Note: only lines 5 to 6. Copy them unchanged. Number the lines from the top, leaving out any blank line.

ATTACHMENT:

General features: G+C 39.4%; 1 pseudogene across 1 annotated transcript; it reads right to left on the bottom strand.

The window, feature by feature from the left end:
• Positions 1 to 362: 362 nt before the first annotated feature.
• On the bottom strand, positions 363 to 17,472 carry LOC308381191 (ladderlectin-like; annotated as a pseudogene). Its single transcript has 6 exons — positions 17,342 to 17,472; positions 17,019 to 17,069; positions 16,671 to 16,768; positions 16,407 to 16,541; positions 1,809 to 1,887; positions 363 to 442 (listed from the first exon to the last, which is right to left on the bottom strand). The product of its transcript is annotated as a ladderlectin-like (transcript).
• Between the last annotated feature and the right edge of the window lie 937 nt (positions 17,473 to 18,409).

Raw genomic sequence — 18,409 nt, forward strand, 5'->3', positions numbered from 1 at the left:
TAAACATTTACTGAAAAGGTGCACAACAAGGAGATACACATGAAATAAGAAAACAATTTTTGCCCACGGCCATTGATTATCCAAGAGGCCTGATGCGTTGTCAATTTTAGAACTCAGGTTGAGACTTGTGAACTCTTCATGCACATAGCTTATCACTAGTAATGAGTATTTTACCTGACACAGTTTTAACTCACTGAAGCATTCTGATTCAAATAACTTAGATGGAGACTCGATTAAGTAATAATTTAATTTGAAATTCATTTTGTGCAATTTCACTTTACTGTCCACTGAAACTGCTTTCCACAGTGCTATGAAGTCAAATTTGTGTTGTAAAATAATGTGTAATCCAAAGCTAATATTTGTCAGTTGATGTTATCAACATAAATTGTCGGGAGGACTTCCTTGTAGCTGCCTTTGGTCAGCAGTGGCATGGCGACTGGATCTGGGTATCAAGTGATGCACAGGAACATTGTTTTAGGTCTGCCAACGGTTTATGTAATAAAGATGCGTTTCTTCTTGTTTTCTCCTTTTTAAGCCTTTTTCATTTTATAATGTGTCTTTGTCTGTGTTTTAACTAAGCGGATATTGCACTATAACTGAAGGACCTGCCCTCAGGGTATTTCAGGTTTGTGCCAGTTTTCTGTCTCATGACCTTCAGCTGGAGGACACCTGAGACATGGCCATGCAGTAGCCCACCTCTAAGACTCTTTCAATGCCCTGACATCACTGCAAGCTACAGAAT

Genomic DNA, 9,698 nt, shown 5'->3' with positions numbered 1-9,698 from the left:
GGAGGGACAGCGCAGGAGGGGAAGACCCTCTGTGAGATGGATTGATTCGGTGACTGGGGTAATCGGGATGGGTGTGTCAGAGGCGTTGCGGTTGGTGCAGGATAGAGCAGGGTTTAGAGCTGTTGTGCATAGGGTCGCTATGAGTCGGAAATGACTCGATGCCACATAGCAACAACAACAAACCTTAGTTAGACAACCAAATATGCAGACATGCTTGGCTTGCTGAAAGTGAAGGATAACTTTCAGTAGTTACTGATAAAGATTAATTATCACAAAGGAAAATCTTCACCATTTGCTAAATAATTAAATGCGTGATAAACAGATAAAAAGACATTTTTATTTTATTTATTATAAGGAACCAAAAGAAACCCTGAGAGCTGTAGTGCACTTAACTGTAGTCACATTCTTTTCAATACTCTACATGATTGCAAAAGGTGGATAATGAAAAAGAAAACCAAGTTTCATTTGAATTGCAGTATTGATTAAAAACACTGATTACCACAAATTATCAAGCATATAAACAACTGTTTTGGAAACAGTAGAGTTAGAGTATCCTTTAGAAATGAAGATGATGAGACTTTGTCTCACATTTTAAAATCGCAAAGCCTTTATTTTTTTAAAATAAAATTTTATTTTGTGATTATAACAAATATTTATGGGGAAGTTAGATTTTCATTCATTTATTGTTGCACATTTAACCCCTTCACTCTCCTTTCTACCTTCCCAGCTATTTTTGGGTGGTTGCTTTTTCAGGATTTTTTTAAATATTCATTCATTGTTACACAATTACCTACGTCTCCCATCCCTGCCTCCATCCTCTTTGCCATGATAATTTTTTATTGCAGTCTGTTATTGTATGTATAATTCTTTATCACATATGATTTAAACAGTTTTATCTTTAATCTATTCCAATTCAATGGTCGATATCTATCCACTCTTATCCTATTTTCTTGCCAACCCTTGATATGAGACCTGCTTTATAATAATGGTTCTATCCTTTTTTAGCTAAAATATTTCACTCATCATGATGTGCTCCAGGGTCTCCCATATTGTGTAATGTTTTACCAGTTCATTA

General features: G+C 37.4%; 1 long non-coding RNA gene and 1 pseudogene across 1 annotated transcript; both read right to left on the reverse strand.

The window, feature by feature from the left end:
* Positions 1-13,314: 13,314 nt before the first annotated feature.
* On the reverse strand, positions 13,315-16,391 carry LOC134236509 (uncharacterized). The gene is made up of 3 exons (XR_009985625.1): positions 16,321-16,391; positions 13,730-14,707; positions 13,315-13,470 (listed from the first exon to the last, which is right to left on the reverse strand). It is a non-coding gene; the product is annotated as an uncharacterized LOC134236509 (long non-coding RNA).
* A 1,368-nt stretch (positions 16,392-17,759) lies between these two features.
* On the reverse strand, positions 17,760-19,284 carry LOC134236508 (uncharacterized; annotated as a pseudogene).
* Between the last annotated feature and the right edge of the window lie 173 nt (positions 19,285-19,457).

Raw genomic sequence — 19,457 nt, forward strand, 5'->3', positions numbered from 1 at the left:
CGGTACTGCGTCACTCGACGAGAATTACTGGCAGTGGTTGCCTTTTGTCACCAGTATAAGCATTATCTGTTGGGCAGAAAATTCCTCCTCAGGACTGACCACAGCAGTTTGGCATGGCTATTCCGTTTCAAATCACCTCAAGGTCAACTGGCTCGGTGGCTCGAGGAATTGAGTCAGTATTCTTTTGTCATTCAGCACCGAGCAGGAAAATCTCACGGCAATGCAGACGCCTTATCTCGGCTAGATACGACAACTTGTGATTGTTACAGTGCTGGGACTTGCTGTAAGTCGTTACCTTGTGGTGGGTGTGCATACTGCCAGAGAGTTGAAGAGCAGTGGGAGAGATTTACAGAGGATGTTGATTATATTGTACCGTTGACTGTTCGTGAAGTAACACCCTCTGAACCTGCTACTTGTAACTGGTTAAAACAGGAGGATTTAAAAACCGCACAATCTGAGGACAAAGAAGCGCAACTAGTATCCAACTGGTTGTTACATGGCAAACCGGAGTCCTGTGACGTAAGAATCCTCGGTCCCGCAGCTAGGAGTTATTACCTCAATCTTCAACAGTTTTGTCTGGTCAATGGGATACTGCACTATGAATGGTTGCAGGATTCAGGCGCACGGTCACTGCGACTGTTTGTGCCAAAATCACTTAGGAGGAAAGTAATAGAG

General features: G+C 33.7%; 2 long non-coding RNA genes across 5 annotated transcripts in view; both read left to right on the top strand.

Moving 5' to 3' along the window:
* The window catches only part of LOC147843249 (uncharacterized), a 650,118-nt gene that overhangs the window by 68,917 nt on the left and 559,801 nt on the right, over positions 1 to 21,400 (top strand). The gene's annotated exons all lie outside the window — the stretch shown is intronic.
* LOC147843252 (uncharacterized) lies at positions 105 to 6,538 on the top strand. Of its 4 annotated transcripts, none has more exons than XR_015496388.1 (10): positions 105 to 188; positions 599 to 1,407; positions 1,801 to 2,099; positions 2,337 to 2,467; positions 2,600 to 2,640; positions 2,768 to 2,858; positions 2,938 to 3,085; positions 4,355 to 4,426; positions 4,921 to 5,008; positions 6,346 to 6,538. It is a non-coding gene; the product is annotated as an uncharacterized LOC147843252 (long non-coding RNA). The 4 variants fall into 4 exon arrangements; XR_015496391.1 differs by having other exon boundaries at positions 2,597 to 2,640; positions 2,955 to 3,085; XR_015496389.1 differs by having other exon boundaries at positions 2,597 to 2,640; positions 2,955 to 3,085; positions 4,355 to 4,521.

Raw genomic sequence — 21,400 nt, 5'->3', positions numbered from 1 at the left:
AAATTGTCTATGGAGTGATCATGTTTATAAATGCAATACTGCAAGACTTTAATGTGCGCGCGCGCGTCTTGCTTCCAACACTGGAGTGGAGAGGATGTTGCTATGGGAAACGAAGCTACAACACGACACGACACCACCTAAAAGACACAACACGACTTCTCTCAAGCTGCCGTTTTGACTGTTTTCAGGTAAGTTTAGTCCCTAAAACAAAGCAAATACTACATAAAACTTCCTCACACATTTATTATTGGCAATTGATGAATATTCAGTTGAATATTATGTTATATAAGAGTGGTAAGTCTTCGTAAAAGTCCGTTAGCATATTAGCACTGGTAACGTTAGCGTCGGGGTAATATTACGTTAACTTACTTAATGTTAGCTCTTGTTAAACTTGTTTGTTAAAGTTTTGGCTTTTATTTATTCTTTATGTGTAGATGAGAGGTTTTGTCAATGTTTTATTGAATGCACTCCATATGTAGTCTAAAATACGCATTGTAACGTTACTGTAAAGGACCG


• Between the last annotated feature and the right edge of the window lie 937 nt (positions 17,473 to 18,409).

Raw genomic sequence — 18,409 nt, forward strand, 5'->3', positions numbered from 1 at the left: